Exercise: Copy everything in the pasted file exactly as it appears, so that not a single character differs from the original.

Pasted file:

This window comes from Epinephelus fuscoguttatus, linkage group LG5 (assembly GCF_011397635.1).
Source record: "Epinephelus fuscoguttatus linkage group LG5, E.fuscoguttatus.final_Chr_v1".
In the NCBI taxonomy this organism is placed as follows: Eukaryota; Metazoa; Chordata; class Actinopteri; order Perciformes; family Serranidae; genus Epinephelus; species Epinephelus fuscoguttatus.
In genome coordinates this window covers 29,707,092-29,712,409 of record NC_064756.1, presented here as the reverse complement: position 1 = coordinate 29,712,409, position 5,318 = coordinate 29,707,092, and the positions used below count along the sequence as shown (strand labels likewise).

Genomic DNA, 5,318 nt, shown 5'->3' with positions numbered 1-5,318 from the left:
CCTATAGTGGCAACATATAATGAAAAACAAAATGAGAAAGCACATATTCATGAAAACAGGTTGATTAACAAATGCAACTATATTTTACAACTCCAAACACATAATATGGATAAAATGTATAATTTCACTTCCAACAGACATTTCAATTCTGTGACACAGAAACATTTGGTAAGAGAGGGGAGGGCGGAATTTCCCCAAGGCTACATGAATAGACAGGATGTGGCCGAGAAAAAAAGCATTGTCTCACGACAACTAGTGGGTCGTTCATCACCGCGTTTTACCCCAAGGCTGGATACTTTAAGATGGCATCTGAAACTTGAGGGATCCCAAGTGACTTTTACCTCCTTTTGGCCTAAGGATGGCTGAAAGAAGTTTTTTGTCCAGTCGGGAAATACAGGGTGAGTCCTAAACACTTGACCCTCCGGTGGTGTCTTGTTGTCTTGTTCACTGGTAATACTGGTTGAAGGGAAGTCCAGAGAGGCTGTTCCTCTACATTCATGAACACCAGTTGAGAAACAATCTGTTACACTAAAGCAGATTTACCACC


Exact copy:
This window comes from Epinephelus fuscoguttatus, linkage group LG5 (assembly GCF_011397635.1).
Source record: "Epinephelus fuscoguttatus linkage group LG5, E.fuscoguttatus.final_Chr_v1".
In the NCBI taxonomy this organism is placed as follows: Eukaryota; Metazoa; Chordata; class Actinopteri; order Perciformes; family Serranidae; genus Epinephelus; species Epinephelus fuscoguttatus.
In genome coordinates this window covers 29,707,092-29,712,409 of record NC_064756.1, presented here as the reverse complement: position 1 = coordinate 29,712,409, position 5,318 = coordinate 29,707,092, and the positions used below count along the sequence as shown (strand labels likewise).

Genomic DNA, 5,318 nt, shown 5'->3' with positions numbered 1-5,318 from the left:
CCTATAGTGGCAACATATAATGAAAAACAAAATGAGAAAGCACATATTCATGAAAACAGGTTGATTAACAAATGCAACTATATTTTACAACTCCAAACACATAATATGGATAAAATGTATAATTTCACTTCCAACAGACATTTCAATTCTGTGACACAGAAACATTTGGTAAGAGAGGGGAGGGCGGAATTTCCCCAAGGCTACATGAATAGACAGGATGTGGCCGAGAAAAAAAGCATTGTCTCACGACAACTAGTGGGTCGTTCATCACCGCGTTTTACCCCAAGGCTGGATACTTTAAGATGGCATCTGAAACTTGAGGGATCCCAAGTGACTTTTACCTCCTTTTGGCCTAAGGATGGCTGAAAGAAGTTTTTTGTCCAGTCGGGAAATACAGGGTGAGTCCTAAACACTTGACCCTCCGGTGGTGTCTTGTTGTCTTGTTCACTGGTAATACTGGTTGAAGGGAAGTCCAGAGAGGCTGTTCCTCTACATTCATGAACACCAGTTGAGAAACAATCTGTTACACTAAAGCAGATTTACCACC